EJ-series (1 litre)[edit]

The EJ-series appeared in February 1998. An 81.0 mm stroke and a 72.0 mm bore makes for a total displacement of 989 cc (1.0 L). It is a DOHC, 12-valve inline three-cylinder water-cooled engine. After the Perodua MyVi was redesigned in 2011, it is no longer used in any automotive applications except in Indonesia. The entry level class of Daihatsu Xenia uses EJ-VE engine until now. The engine is equipped with VVT-i and produces 63HP at 5600 rpm and 9.2 kgm of torque in 3600 rpm. Production of the EJ-VE engine (for upright placement) is continued for industrial use in other countries.[15]

See also[edit]

References[edit]

  1. ^ a b c d Büschi, Hans-Ulrich, ed. (5 March 1987). Automobil Revue 1987 (in German/French) 82. Berne, Switzerland: Hallwag AG. p. 240. ISBN 3-444-00458-3. 
  2. ^ a b Baobab Street (バオバブストリート) (1987). エンジョイ・ダイハツ ミラ, クオーレ/リーザ [Enjoy Daihatsu Mira, Cuore/Leeza]. マイカーエンジョイマニュアル [My Car Enjoy Manual] (in Japanese). Tokyo: Sankaido (山海堂). p. 185. ISBN 978-4-381-07561-1. 
  3. ^ a b c Kobori, Kazunori (2007). ダイハツ 日本最古の発動機メーカーの変遷 [Daihatsu: The History of Japan's Oldest Engine Company] (in Japanese). Tokyo: Miki Press. p. 75. ISBN 978-4-89522-505-2. 
  4. ^ Car Graphic: Car Archives Vol. 11, '80s Japanese Cars (in Japanese). Tokyo: Nigensha. 2007. p. 250. ISBN 978-4-544-91018-6. 
  5. ^ Mastrostefano, Raffaele, ed. (1990). Quattroruote: Tutte le Auto del Mondo 1990 (in Italian). Milano: Editoriale Domus S.p.A. p. 168.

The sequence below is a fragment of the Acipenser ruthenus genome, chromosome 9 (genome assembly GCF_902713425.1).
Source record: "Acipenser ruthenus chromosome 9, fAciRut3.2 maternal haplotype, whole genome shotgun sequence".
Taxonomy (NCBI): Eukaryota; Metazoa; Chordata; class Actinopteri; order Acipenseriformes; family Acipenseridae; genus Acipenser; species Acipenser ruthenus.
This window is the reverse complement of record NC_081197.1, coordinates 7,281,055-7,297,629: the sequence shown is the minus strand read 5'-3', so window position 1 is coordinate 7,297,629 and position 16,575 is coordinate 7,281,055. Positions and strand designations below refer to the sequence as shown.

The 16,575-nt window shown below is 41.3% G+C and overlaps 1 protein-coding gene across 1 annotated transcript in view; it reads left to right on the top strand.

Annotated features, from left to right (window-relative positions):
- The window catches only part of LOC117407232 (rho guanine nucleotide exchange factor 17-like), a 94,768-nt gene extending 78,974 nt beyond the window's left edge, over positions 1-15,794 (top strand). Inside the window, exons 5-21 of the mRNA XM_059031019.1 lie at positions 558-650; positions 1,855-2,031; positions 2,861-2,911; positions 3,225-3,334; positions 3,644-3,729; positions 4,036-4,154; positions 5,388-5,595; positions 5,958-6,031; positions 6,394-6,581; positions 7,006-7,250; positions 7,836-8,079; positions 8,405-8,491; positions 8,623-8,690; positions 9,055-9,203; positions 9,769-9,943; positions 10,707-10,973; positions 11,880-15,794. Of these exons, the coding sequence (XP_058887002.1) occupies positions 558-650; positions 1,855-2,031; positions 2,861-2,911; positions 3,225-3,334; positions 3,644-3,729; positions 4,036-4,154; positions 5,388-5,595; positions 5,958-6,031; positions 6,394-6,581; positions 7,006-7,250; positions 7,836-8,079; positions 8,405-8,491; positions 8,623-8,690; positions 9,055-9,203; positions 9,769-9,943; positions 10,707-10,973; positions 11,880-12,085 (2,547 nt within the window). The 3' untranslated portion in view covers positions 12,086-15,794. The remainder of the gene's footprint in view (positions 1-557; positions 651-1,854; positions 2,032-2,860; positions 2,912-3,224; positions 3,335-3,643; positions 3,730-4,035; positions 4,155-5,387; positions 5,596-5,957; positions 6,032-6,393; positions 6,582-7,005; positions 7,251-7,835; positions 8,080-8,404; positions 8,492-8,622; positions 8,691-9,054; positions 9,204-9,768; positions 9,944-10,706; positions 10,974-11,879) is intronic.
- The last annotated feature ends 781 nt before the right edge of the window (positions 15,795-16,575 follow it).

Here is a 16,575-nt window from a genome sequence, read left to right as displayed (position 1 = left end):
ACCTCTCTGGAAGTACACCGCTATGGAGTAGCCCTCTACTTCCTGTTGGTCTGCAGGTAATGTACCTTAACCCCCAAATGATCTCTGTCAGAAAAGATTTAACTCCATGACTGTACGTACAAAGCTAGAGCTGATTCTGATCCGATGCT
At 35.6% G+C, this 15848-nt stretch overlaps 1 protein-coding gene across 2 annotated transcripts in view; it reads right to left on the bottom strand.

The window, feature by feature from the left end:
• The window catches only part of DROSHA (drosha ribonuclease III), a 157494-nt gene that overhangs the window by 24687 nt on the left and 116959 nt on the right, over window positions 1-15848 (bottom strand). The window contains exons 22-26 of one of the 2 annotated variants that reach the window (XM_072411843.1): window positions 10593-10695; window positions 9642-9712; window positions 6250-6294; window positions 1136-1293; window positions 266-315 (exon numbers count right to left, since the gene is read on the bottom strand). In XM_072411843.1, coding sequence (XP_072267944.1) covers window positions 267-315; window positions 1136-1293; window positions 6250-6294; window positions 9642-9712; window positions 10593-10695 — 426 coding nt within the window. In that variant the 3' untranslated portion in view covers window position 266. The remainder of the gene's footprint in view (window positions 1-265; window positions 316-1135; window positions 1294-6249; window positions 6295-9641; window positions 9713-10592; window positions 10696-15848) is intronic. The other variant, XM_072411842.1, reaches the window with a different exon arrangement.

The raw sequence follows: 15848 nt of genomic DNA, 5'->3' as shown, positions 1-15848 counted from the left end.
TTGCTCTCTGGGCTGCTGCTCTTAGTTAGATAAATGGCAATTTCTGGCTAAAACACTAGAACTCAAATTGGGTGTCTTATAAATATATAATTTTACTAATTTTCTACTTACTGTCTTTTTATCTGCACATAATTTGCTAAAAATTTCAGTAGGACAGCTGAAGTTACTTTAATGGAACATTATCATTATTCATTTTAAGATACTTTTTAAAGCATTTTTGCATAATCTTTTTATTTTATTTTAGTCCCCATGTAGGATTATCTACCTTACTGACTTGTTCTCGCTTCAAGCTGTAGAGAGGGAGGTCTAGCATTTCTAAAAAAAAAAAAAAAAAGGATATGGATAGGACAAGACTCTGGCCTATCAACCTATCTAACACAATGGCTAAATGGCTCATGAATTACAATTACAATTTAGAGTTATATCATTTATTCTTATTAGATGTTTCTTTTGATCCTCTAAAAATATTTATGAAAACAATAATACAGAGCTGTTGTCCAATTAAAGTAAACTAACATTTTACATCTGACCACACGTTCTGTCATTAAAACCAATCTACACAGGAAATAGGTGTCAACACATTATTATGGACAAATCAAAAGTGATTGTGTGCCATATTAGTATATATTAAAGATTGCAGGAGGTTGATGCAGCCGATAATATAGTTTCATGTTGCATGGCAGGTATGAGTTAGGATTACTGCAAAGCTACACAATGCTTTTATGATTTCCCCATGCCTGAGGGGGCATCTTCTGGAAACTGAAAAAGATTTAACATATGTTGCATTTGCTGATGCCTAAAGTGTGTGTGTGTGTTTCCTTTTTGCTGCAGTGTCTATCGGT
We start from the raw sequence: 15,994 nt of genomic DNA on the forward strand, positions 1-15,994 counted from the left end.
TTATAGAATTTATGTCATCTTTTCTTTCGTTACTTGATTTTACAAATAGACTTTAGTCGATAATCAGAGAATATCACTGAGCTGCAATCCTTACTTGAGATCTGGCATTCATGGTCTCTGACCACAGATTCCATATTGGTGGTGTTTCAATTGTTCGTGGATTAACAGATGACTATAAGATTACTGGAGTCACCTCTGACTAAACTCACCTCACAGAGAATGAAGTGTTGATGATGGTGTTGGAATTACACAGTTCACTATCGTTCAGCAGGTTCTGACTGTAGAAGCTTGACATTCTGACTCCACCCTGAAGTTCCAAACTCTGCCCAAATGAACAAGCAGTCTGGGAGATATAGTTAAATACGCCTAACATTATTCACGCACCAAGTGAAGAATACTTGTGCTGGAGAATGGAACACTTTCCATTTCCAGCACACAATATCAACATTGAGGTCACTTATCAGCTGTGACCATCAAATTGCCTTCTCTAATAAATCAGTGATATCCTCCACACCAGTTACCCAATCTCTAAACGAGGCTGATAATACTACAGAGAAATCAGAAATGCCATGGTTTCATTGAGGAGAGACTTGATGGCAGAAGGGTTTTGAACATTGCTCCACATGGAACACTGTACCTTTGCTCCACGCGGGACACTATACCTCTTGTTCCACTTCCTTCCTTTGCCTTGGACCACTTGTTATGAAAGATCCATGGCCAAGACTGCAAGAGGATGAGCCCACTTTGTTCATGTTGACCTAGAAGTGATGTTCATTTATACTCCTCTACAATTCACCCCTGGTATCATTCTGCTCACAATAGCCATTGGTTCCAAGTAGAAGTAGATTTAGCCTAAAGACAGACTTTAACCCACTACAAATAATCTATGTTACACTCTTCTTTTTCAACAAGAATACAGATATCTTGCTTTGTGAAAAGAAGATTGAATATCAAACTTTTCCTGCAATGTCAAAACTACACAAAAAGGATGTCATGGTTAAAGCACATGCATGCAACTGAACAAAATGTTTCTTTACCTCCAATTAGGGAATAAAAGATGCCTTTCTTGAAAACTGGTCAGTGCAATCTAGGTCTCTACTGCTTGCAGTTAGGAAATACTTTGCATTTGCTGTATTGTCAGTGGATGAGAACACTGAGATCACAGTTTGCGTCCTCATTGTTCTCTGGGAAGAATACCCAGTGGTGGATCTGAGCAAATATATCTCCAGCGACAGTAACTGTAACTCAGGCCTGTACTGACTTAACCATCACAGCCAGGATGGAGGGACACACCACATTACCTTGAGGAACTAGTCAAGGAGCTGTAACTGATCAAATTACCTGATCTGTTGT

6. ^ a b Hasrine, Eddie. "Kancil Specifications". Mira/Kancil Turbo Site. Retrieved 2013-01-13. 
  7. ^ "Press Information: Ceria". Astra Daihatsu Motor. 2001. p. 3. Retrieved 2013-01-13. 
  8. ^ "ED Series: Specifications". Daihatsu Motor Company. 2004. 
  9. ^ Car Graphic: Car Archives '80s, p. 249
  10. ^ "EF Series Specifications". Daihatsu Motor Company. 2004. Archived from the original on 2009-06-13. 
  11. ^ "カタログ: ダイハツ ミゼットII Dタイプ" [Catalog: Daihatsu Midget II D-type]. Goo-net (in Japanese). Proto Corporation. Retrieved 2011-07-08. 
  12. ^ Quattroruote: Tutte le Auto del Mondo 1992 (in Italian). Milano: Editoriale Domus S.p.A. 1992. p. 156. 
  13. ^ "ダイハツ アトレー 660 クルーズ ターボ ハイルーフ (90年~)" [Daihatsu Atrai 660 Cruise Turbo High Roof (1990-)]. car.jp.msn (in Japanese). Microsoft. Retrieved 2011-07-08. 
  14. ^ "カタログ / ダイハツ アトレー アッパレ ターボ(1997年1月)" [Catalog: Daihatsu Atrai Apple Turbo (January 1997)]. Goo-net (in Japanese). Proto Corporation. Retrieved 2012-03-07. 
  15. ^ http://daihatsu.astra.co.id/products/specification/xenia